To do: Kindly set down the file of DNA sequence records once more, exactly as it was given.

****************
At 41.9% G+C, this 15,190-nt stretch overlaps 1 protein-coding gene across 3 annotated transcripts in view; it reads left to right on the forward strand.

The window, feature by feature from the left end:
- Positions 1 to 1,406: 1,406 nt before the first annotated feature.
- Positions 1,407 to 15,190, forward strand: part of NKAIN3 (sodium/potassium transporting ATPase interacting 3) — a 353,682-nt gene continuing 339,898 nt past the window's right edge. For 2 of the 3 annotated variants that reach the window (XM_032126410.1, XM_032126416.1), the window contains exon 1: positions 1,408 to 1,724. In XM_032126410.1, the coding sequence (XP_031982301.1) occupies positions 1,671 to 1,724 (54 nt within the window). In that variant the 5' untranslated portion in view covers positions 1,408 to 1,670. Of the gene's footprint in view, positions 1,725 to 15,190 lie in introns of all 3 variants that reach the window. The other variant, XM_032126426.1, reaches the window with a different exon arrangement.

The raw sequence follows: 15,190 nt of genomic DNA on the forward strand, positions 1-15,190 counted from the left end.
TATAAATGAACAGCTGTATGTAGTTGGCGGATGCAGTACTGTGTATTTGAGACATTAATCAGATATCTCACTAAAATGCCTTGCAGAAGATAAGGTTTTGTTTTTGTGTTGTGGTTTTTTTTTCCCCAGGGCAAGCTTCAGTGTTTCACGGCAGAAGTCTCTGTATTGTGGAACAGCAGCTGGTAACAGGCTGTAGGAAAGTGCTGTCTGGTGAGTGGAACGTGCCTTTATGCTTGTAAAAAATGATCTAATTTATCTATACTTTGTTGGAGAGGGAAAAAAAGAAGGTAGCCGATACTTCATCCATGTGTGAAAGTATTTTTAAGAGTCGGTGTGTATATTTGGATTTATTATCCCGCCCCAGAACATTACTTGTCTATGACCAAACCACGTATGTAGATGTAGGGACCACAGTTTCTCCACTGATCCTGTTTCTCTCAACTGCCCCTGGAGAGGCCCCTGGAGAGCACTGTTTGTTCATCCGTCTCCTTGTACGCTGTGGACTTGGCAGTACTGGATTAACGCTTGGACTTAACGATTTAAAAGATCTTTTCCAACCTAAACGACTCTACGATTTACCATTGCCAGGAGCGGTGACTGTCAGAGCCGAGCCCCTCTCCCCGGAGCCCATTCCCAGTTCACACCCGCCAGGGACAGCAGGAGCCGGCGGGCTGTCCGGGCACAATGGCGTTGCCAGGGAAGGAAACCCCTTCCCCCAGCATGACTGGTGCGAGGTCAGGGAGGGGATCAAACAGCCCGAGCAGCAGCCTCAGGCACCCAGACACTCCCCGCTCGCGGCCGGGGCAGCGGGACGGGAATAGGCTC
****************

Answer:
At 41.9% G+C, this 15,190-nt stretch overlaps 1 protein-coding gene across 3 annotated transcripts in view; it reads left to right on the forward strand.

The window, feature by feature from the left end:
- Positions 1 to 1,406: 1,406 nt before the first annotated feature.
- Positions 1,407 to 15,190, forward strand: part of NKAIN3 (sodium/potassium transporting ATPase interacting 3) — a 353,682-nt gene continuing 339,898 nt past the window's right edge. For 2 of the 3 annotated variants that reach the window (XM_032126410.1, XM_032126416.1), the window contains exon 1: positions 1,408 to 1,724. In XM_032126410.1, the coding sequence (XP_031982301.1) occupies positions 1,671 to 1,724 (54 nt within the window). In that variant the 5' untranslated portion in view covers positions 1,408 to 1,670. Of the gene's footprint in view, positions 1,725 to 15,190 lie in introns of all 3 variants that reach the window. The other variant, XM_032126426.1, reaches the window with a different exon arrangement.

The raw sequence follows: 15,190 nt of genomic DNA on the forward strand, positions 1-15,190 counted from the left end.
TATAAATGAACAGCTGTATGTAGTTGGCGGATGCAGTACTGTGTATTTGAGACATTAATCAGATATCTCACTAAAATGCCTTGCAGAAGATAAGGTTTTGTTTTTGTGTTGTGGTTTTTTTTTCCCCAGGGCAAGCTTCAGTGTTTCACGGCAGAAGTCTCTGTATTGTGGAACAGCAGCTGGTAACAGGCTGTAGGAAAGTGCTGTCTGGTGAGTGGAACGTGCCTTTATGCTTGTAAAAAATGATCTAATTTATCTATACTTTGTTGGAGAGGGAAAAAAAGAAGGTAGCCGATACTTCATCCATGTGTGAAAGTATTTTTAAGAGTCGGTGTGTATATTTGGATTTATTATCCCGCCCCAGAACATTACTTGTCTATGACCAAACCACGTATGTAGATGTAGGGACCACAGTTTCTCCACTGATCCTGTTTCTCTCAACTGCCCCTGGAGAGGCCCCTGGAGAGCACTGTTTGTTCATCCGTCTCCTTGTACGCTGTGGACTTGGCAGTACTGGATTAACGCTTGGACTTAACGATTTAAAAGATCTTTTCCAACCTAAACGACTCTACGATTTACCATTGCCAGGAGCGGTGACTGTCAGAGCCGAGCCCCTCTCCCCGGAGCCCATTCCCAGTTCACACCCGCCAGGGACAGCAGGAGCCGGCGGGCTGTCCGGGCACAATGGCGTTGCCAGGGAAGGAAACCCCTTCCCCCAGCATGACTGGTGCGAGGTCAGGGAGGGGATCAAACAGCCCGAGCAGCAGCCTCAGGCACCCAGACACTCCCCGCTCGCGGCCGGGGCAGCGGGACGGGAATAGGCTC